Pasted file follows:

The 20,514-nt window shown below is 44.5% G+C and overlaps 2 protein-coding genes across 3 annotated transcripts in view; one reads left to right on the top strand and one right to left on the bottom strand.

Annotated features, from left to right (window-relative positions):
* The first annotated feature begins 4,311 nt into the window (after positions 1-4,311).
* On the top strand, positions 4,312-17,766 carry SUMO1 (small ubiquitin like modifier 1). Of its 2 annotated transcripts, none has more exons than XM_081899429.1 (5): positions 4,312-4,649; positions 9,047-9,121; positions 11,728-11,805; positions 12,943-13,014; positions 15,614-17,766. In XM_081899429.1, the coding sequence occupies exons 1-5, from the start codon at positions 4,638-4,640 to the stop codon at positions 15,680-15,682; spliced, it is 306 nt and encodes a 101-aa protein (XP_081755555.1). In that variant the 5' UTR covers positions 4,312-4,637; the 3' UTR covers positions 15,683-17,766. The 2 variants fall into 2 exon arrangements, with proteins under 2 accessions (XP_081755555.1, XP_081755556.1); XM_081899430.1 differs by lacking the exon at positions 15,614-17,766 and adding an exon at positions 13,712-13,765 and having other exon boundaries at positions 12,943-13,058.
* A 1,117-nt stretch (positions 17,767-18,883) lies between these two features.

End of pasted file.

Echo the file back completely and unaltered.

The 20,514-nt window shown below is 44.5% G+C and overlaps 2 protein-coding genes across 3 annotated transcripts in view; one reads left to right on the top strand and one right to left on the bottom strand.

Annotated features, from left to right (window-relative positions):
* The first annotated feature begins 4,311 nt into the window (after positions 1-4,311).
* On the top strand, positions 4,312-17,766 carry SUMO1 (small ubiquitin like modifier 1). Of its 2 annotated transcripts, none has more exons than XM_081899429.1 (5): positions 4,312-4,649; positions 9,047-9,121; positions 11,728-11,805; positions 12,943-13,014; positions 15,614-17,766. In XM_081899429.1, the coding sequence occupies exons 1-5, from the start codon at positions 4,638-4,640 to the stop codon at positions 15,680-15,682; spliced, it is 306 nt and encodes a 101-aa protein (XP_081755555.1). In that variant the 5' UTR covers positions 4,312-4,637; the 3' UTR covers positions 15,683-17,766. The 2 variants fall into 2 exon arrangements, with proteins under 2 accessions (XP_081755555.1, XP_081755556.1); XM_081899430.1 differs by lacking the exon at positions 15,614-17,766 and adding an exon at positions 13,712-13,765 and having other exon boundaries at positions 12,943-13,058.
* A 1,117-nt stretch (positions 17,767-18,883) lies between these two features.